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Justifying Intellectual Property Protection: Why the Interests of Content-Creators Usually Wins over Everyone Else's


I attempt to show that the law should, as a matter of political morality, provide limited protection of intellectual property interests. To this end, I argue that the issue of whether the law ought to coercively restrict liberty depends on an assessment of all the relevant competing interests. Further, I argue that the interests of content-creators in controlling the disposition of the content they create outweighs the interests of other persons in using that content in most, but not all, cases. I conclude that, in these cases, morality protects the interests of content-creators, but not the interests of other persons and hence would justify limited legal protection of the former interests.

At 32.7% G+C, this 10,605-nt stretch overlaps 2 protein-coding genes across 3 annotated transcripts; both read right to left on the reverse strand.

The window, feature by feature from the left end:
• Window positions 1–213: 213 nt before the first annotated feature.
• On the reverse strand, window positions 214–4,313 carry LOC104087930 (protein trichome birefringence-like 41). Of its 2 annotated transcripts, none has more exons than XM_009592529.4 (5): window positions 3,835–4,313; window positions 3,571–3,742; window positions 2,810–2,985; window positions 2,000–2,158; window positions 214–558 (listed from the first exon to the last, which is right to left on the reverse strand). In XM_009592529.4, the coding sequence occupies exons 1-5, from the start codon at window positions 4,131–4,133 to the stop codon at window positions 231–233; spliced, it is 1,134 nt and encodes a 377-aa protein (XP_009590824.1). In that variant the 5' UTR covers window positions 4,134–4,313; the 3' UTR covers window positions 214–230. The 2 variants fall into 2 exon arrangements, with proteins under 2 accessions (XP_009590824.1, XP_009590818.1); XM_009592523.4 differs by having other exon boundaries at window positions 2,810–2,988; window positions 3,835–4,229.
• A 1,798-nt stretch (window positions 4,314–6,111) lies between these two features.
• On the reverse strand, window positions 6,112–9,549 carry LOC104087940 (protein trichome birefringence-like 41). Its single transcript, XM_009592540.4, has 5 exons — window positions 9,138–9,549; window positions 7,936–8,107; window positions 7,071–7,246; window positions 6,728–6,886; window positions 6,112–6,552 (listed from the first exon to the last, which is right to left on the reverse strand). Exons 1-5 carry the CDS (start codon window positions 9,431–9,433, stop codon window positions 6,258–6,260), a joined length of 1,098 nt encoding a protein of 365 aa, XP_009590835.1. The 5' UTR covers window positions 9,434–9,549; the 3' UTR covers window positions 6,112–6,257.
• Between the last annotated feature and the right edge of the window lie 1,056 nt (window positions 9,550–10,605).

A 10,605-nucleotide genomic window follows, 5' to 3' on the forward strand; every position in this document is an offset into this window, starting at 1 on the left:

Forthcoming in Emma Rooksby (ed.), Information Technology and Social Justice, Idea Group, 2006.

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